By Terri Hardeman
Special to The SUN
“Play is FUNdamental.”
These are the words of author Janet Brown McCracken, whose many books and articles pertain to children’s learning and development.
She states that children’s time has so many demands placed upon it: piano practice, homework, helping around the house, swimming lessons and soccer practice.
While a few structured activities are part of growing up, parents and teachers need to make sure that young children have lots of time to play, a safe space to play in and friendly people to play with. Play is indeed FUNdamental for children.
One guidebook, “Developmentally Appropriate Practice in Early Childhood Programs” (published by National Association for the Education of Young Children), states that play gives children opportunities to understand the world, interact with others in social ways, express and control emotions and develop their symbolic skills. Play provides a way for children to practice newly acquired skills. These may be language skills, social skills, motor skills, intellectual or problem-solving skills. Children express and represent their ideas, thoughts and feelings when engaged in play. Through play, children also can develop their imaginations and creativity.
There are several stages of play and most often correspond to a child’s age. Young infants (birth to 9 months) engage in sensory play. Touching and manipulating a variety of objects with hands, feet and mouth give infants much information about objects and the world around them. Mobile infants (9 to 18 months) engage in exploratory play. Opening and shutting, filling and dumping, and picking up and dropping are activities that challenge infants’ motor skills and their ideas about objects.
Toddlers (18 months to 3 years) engage in solitary play exploring toys on their own. Their play may consist of hammering, investigating how a toy operates, pulling, pushing or rolling toys. As toddlers move into parallel play, they play next to another child but with different toys. They may watch one another and later imitate what the other child was doing with his toys. An example is two children playing in the sandbox. One child is making roads and pushing his cars, while another is making a birthday cake using sticks for the candles.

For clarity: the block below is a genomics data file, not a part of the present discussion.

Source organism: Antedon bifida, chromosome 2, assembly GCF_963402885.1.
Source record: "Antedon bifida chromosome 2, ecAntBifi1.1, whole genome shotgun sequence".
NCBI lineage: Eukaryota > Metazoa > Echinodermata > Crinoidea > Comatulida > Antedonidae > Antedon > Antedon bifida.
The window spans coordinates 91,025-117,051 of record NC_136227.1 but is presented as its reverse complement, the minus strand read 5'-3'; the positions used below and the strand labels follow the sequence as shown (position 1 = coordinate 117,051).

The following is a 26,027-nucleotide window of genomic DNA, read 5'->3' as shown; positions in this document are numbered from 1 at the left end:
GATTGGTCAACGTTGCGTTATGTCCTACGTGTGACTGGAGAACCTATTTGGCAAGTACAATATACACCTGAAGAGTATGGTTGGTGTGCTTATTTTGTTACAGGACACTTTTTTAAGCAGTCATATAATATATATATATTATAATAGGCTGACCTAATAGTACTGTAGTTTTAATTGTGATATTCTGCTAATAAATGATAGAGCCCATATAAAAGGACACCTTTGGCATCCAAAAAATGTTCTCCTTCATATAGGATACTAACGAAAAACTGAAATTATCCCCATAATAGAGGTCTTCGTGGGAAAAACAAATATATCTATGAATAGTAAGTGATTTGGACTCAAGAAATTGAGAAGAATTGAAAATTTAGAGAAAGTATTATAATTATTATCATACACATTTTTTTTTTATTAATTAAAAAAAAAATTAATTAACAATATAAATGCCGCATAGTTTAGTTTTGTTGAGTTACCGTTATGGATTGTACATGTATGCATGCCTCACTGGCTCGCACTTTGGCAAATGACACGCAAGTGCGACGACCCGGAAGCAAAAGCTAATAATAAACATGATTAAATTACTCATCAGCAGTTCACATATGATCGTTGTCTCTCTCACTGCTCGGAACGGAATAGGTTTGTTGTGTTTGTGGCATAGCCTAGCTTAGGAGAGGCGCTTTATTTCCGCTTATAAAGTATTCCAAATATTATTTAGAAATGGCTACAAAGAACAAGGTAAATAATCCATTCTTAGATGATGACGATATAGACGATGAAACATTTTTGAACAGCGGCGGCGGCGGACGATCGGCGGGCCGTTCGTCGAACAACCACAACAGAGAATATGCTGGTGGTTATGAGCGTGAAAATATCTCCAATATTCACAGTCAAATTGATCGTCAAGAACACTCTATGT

At 3 to 4 years of age, children begin to engage in give and take while at play. In cooperative play, children build blocks together, dress dolls, make sand castles or play in the kitchen. Children talk to one another about what they are doing or planning.
At ages 4 and 5, children are fully into dramatic play. They are able to play in small groups and may play games with simple rules. Their play may have themes such as picnic, house, wedding or camping with children choosing a role.
Play is a part of life. From playing with dolls to playing tennis, from pedaling a tricycle to catching a fish, children and adults love to play. While play is indeed fun for all of us, it has a special role in childhood. Play is essential for children to learn.
The children at Seeds of Learning play all day. In the Dragonfly class (ages 2 1/2 to 3 1/2), the children play in the kitchen and play with blocks, cars and toy animals. They are discovering math and science relationships as they play. In the Ladybug class (ages 3 1/2 to 4 1/2 ), the children play with puzzles, cars and train sets. They play next to each other and together. They like the dress-up center. The children talk to each other about what they’re doing.
In the Butterfly class (ages 4 1/2 to 5 — pre-K), the children engage in group play. In their dramatic play, the children take roles and even use different voices. The children are serious in assigning roles down to the role of dog and cat.
Their teacher, Miss Ruby, reports that through their play, the children imitate the actions of adults, demonstrate problem solving, exercise anger management and correctly identify feelings.
Miss Ruby states that play is important “because it teaches our children how to be great community members: moms, dads, firemen, policemen, doctors …”
‘Play is FUNdamental’ for children’s learning, development
By Terri Hardeman